The National Super Alliance on Tuesday declared it would not recognise President Uhuru Kenyatta's re-election and announced the formation of a people's assembly to start preparing for fresh polls.
Leader Raila Odinga said the assembly to comprise elected leaders and key players from the civil society, trade unions and youths, will also push for amendments to the Constitution to ensure that Kenya is more democratic, adding that he is ready for dialogue over the political stalemate facing the country.
He said the coalition's resistance wing -- the National Resistance Movement -- will soon announce dates for peaceful protests and boycotts in defiance to the Jubilee administration, which he said is in office illegally.
He spoke as the protestant churches called for the creation of the post of prime minister, two deputies and official opposition leader to accommodate more communities in leadership positions to make the political system more inclusive.
Announcing his way forward after last week's repeat elections, a race from which he withdrew, Mr Odinga said he would continue fighting for democracy, credible elections and the rule of law.
"The political crisis facing the country is about free and fair elections specifically and fundamentally about democracy, constitutionalism and the rule of law," he said at Okoa Kenya offices in Nairobi, where he was accompanied by Nasa co-principal Musalia Mudavadi and other leaders.
On the eve of the repeat elections, Mr Odinga announced the formation of a resistance wing of the coalition to carry out economic boycotts, peaceful processions, picketing and other forms of protests as part of civil disobedience.
"We will be announcing the date and programme of the assembly's inaugural convention in the coming days.
"The people's assembly will continue to exist until a legitimate presidency is restored," he said and announced that the coalition will form a task force to look into the systemic governance weaknesses that have precipitated the political crisis.
The scope of the task force will include looking at systemic continuing failure of electoral bodies and the electoral system in general, performance of national security organs and abuse of power by the national executive, the political architecture and the structure of the Executive and Parliament, the protection and safeguarding of devolution, exclusion and discrimination in the allocation of public resources and the continued inability of the State, and the society to deal with the root causes of political strife in particular poverty, unemployment, inequality, economic marginalisation and historical grievances.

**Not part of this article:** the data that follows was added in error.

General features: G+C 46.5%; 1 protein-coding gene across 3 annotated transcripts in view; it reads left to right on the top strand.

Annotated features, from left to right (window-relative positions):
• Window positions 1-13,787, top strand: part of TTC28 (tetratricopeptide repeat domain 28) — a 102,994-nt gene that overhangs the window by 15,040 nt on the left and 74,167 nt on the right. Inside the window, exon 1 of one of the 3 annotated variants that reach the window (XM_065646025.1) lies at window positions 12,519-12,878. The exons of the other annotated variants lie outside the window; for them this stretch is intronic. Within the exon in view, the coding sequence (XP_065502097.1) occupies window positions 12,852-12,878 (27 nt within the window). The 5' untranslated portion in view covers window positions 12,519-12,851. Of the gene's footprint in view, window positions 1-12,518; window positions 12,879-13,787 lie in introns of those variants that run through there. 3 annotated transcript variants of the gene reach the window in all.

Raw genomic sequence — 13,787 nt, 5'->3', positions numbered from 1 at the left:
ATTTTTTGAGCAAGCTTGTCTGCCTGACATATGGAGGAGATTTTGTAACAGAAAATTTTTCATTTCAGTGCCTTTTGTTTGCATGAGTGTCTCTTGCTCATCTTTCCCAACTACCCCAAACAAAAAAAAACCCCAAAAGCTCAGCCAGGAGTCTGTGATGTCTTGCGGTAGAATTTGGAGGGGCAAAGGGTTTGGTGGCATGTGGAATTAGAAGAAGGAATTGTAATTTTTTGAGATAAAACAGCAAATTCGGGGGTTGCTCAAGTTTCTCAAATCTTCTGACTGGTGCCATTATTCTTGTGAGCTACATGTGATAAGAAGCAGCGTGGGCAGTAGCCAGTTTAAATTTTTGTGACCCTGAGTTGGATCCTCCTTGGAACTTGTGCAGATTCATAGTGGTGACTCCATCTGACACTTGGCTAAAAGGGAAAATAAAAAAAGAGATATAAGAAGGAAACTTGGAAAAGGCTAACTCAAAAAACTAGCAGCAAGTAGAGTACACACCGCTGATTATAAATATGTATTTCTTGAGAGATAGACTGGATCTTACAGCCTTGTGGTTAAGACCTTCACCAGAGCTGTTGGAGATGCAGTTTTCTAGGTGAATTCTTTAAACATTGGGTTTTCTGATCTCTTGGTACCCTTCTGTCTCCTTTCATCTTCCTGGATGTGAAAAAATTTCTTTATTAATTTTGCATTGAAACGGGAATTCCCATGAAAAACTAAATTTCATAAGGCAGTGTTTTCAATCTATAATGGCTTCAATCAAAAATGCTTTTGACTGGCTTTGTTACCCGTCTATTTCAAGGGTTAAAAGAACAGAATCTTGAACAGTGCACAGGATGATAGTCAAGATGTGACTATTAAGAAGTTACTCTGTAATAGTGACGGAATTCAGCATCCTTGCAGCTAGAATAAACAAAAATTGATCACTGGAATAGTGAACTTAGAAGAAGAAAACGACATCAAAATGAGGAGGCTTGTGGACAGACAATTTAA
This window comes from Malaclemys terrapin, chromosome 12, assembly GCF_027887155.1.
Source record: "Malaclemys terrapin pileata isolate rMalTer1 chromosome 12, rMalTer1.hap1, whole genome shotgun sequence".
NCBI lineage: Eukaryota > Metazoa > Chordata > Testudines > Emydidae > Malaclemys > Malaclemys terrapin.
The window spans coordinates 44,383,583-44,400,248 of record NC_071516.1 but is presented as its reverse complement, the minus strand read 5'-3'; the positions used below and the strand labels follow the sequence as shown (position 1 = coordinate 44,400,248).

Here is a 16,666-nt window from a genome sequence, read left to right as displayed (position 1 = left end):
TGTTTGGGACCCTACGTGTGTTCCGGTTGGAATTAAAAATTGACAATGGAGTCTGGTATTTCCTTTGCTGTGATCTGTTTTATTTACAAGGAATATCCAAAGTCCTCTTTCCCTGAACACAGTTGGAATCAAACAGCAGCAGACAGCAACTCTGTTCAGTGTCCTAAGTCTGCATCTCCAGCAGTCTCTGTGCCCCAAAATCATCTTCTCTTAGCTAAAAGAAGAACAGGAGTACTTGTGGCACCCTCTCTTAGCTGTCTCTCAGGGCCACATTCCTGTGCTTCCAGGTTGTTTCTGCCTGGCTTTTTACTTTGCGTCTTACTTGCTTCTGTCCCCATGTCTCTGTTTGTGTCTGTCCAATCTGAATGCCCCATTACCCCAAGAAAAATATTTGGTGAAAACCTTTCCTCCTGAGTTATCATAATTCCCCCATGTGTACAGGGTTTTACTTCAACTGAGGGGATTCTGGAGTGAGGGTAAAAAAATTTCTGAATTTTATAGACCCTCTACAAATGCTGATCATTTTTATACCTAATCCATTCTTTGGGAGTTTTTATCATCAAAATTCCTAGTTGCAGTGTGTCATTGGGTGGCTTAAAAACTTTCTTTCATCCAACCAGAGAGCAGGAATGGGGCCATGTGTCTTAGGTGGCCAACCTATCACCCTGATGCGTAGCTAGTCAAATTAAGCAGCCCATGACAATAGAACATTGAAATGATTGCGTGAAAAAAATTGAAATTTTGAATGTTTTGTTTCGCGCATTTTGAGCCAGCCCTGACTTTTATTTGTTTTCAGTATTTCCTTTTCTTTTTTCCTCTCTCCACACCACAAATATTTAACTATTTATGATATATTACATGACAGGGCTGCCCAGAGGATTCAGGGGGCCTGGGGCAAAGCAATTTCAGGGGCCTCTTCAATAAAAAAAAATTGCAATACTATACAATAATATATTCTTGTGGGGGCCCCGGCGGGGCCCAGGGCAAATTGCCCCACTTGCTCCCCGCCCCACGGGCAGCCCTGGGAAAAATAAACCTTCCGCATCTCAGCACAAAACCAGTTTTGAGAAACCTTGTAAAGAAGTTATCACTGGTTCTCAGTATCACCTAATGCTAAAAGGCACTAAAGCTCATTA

"We anticipate that the task force recommendations will include constitutional amendments that will be presented to the people's assembly for adoption and thereafter to the county assemblies for ratification," he said.
"Nasa has actively pursued dialogue with the IEBC on the reforms required to hold a free, fair and credible elections.
"The engagement was in vain. We put forward the "irreducible minimum" reforms for free and fair elections. No one challenged them.
"The bone of contention was that they could not be done within the 60-day window for the fresh election. We leave it to those who argued that any election will do to mull over what good the farcical election has done," he said.
Mr Odinga further declared that Nasa will continue to assemble, demonstrate, picket and present petitions to public authorities, accusing the Jubilee government of criminalising dissent since the nullification of the August 8 election by the Supreme Court.
Mr Odinga reiterated that Nasa would not let President Kenyatta's re-election stand because doing so would be a mockery of elections and might spell the end of the ballot as a means of creating governments in Kenya.
"We in Nasa are resolute that this sham election cannot and will not be allowed to stand.
"We will not allow two megalomaniacs to destroy the dream of freedom and democracy that generations have sacrificed and worked so hard for.
"We shall see to it that we conduct a free, fair and credible presidential election as ordered by the Supreme Court," he said.
Separately, the National Council of Churches of Kenya said the positions of PM, deputy PM and opposition leader -- to be created through Parliament in a referendum -- would help promote inclusivity and ownership of the government.
Secretary-general Canon Peter Karanja called for national dialogue between President Kenyatta and Mr Odinga to reduce ethnic tensions witnessed during the August 8 and October 26 elections.